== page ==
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Kerala CPM grabs land claiming its 'second land reforms movement'

Its rare to hear of a hospital project facing protests, but in Kerala the CPM cadre has chosen to march red flag in hand to occupy paddy fields that have been claimed for a Rs 100 crore health city project near Kochi saying that they would allow nothing but paddy farming there.

Termed the "the second land reforms movement" by party, hundreds of CPM activists marched to tracts of land across the state and reclaimed them ostensibly for redistribution, because they are allegedly in violation of the Land Reforms Act in the state.

Speaking to protesters at Vadakkanchery in Thrissur district, CPI-M state secretary Pinarayi Vijayan said the stir would be intensified if the UDF government refrained from retrieving the land identified by the campaigners.

 Kerala CPM grabs land claiming its second land reforms movement

On the warpath: The CPM has termed the occupation of land the second land reforms in the state. AFP

Vijayan said there had been concerted efforts by “land mafia” with the support of the government to sabotage the land reform legislation, which set ceiling of 15 acres for non-plantation land to be possessed by a family. He said the move to upset the legislation that restricted reclamation of paddy fields and wetlands was also a matter of grave concern.

In Pathanamthitta district , the cadre occupied a paddy field acquired for an airport.

Near Kochi, CPM activists marched to the 150 acres of land acquired by Kochi Medical City Tourism Private Limited for its Rs 100 crore health city project and party veteran VS Achuthanandan claimed it was a "movement against the land mafia bid to convert paddy fields for real estate ventures."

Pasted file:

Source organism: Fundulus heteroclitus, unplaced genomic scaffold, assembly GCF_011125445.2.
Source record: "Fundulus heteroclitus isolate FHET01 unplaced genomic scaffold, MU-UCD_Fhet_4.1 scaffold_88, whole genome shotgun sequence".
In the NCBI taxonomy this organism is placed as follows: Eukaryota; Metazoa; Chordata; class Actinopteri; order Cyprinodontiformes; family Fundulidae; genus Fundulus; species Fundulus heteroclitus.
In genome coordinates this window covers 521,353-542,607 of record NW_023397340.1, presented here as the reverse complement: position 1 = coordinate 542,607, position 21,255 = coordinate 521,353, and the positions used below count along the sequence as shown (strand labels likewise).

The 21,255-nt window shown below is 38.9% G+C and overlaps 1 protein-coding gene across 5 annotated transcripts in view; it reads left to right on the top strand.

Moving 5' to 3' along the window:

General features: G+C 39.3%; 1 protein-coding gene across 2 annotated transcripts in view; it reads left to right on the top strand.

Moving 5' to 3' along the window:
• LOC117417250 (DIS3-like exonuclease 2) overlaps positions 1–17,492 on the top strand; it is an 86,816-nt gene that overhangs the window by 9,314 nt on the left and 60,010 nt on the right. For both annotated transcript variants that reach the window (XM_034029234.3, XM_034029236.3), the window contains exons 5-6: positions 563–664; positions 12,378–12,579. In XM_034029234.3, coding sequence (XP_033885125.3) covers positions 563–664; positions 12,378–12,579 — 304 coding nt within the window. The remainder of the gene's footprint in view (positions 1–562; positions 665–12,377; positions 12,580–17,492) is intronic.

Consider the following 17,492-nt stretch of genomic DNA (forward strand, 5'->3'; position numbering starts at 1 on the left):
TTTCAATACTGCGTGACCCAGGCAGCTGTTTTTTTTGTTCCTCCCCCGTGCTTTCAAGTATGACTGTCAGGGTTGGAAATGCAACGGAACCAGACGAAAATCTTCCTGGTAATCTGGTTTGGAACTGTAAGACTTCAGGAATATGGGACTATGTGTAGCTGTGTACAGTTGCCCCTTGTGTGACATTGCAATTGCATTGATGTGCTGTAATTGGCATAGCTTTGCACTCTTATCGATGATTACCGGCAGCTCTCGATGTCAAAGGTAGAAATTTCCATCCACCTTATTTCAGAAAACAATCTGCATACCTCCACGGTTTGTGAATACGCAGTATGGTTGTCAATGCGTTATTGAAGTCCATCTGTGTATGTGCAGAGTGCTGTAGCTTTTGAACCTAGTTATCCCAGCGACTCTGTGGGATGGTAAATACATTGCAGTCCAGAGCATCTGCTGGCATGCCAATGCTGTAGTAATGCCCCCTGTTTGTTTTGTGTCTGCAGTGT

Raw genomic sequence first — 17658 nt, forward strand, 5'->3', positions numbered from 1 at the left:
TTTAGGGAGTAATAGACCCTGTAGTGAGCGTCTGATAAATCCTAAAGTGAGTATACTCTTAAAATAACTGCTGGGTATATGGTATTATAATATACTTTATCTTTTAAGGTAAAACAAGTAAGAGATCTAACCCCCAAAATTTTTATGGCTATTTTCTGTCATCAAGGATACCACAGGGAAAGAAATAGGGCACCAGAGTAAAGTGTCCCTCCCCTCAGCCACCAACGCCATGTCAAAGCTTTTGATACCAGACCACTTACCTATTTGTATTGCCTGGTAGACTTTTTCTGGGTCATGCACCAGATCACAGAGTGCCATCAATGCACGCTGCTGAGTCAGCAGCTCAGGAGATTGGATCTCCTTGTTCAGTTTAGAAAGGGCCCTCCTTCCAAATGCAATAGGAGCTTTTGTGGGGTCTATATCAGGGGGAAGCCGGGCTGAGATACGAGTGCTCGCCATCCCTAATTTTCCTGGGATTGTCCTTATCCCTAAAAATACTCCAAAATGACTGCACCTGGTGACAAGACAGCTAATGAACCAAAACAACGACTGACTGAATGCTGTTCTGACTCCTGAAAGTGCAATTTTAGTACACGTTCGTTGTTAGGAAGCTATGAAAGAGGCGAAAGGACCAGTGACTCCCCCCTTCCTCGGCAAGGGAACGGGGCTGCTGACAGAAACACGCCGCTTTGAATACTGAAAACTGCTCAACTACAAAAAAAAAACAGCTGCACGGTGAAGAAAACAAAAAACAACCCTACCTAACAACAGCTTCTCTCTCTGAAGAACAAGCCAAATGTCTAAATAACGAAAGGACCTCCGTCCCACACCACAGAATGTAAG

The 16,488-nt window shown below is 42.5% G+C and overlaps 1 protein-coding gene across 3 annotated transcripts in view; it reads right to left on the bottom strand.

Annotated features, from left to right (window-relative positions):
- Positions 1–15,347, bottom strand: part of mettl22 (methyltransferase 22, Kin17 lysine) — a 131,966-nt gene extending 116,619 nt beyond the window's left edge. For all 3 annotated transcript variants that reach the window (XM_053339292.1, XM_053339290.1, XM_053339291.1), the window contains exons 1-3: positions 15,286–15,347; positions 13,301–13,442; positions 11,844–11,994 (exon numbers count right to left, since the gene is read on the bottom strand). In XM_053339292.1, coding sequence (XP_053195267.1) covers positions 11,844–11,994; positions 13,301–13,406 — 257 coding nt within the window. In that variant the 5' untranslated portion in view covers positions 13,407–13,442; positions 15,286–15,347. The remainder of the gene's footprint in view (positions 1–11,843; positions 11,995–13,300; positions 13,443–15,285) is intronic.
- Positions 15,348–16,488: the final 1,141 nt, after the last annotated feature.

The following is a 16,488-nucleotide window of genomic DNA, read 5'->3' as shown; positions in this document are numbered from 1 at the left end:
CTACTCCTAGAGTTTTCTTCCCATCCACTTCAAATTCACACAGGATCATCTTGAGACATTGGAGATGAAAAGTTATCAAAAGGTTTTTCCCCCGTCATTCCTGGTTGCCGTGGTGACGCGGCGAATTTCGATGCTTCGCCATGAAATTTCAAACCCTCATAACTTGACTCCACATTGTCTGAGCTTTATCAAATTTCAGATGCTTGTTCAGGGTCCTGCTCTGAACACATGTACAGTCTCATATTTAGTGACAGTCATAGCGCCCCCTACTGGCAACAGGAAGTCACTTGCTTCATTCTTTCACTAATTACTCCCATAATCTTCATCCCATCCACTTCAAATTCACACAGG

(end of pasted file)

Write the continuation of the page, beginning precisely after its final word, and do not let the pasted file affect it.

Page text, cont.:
He also told the health city's brand ambassador, Kapil Dev, to take a hike.

"“Kapil Dev and the company can go to Mumbai or Gujarat. Give up the dreams to set up the company here,” Achuthanandan said at the rally.

What perhaps is surprising is that the land holding has been with the company for the last few years and it isn't exactly the latest development.

"The paddy field had been under cultivation until five years ago, when the company had bought the land from the farmers possessing the holdings," a Times of India report noted.

The company officials also pointed out that they had obtained the land legally and would quit the project if the faced further legal trouble. The promoters had sought protection from the court but failed to get it and all the state government did was promise action against those occupying lands illegally.

The CPM's agitation has been timed to oppose the Congress-led state government's decision to allow five percent of land for plantations for other purposes including tourism.

But whether the acquired land will be redistributed among the poor or will be used merely to pressurise land owners and corporates in the state remains to be seen. One thing's for sure, the Kerala court's can see a lot more appeals as those who have paid for these properties will not be very pleased if the government doesn't restore the land back to them.

(with inputs from PTI)

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Updated Date: Jan 02, 2013 18:52:26 IST

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